If you’ve spent any amount of time on British Columbia’s Gulf Islands, Amber McMillan’s ‘The Woods’ will present some familiar characters. The guys who operate the water taxi fit the bill for most I’ve encountered. The oldtimer who fixes boats and has a garage full of parts, he exists on every island. The gossiping neighbours who peer through their shades at you and the open-armed ones alike triggered memories for me of the range of personalities that inhabit this string of volcanic rocks that poke out of the Pacific between the mainland and Vancouver Island. However one thing I didn’t expect when reading this book was that while it’s a look inside island life it’s hardly a love letter to it.
I actually hadn’t realized until about halfway through that the main characters are a lot like the ones in the film Withnail and I, but instead of going on holiday “by mistake”, they’ve moved across the country to a place that they can’t bear, and they are struggling immensely with it. I was so entangled in my own positive personal memories that I was revelling in the weirdness of island lifestyle, or perhaps the prose which McMillan deals in – whose published work prior to this has primarily been poetry – didn’t allow the entire truth until that point. Regardless, it’s beautifully written and it really does bring you onto this island with her and her family who have moved there from the bright lights of Toronto. In the end you’ll wind up loving Protection Island and hating it, learning a bit of little known Nanaimo area history, and after 213 pages you’ll be left wanting more.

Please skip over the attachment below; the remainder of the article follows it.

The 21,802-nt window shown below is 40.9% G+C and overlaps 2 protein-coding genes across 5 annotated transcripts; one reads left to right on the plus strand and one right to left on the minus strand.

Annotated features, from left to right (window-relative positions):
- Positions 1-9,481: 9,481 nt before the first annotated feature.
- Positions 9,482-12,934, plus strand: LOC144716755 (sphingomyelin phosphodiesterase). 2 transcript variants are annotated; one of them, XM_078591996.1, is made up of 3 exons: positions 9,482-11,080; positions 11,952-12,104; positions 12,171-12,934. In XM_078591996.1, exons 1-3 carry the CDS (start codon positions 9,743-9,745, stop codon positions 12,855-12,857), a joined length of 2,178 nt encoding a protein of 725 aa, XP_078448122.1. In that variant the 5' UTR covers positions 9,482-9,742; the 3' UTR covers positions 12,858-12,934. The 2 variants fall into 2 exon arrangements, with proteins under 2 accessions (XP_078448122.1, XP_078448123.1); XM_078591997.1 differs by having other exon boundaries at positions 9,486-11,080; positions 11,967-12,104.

Learn more about ‘The Woods’ at the publisher Nightwood Editions’ website HERE. Then be sure to pick up a copy at Pulp Fiction, Book Warehouse, on a ferry, at Indigo/Chapters or wherever you buy your books.
Since 2010 V.I.A.’s Vancouver Book Club has been connecting the city with books and authors through a range of online features and offline events. This post is part of our blog series where we’re recommending a book we think you should read, every single week. Mostly non-fiction, these titles will give you a greater understanding of the past, present and future of the city, province and country you call home.
Other recent book reviews:
– ‘We Oughta Know’ by Andrea Warner
– ‘The Killer Whale Who Changed the World’ by Mark-Leiren-Young
– ‘Secret Life: The Jian Ghomeshi Investigation’ by Kevin Donovan
– ‘The Last Gang in Town’ by Aaron Chapman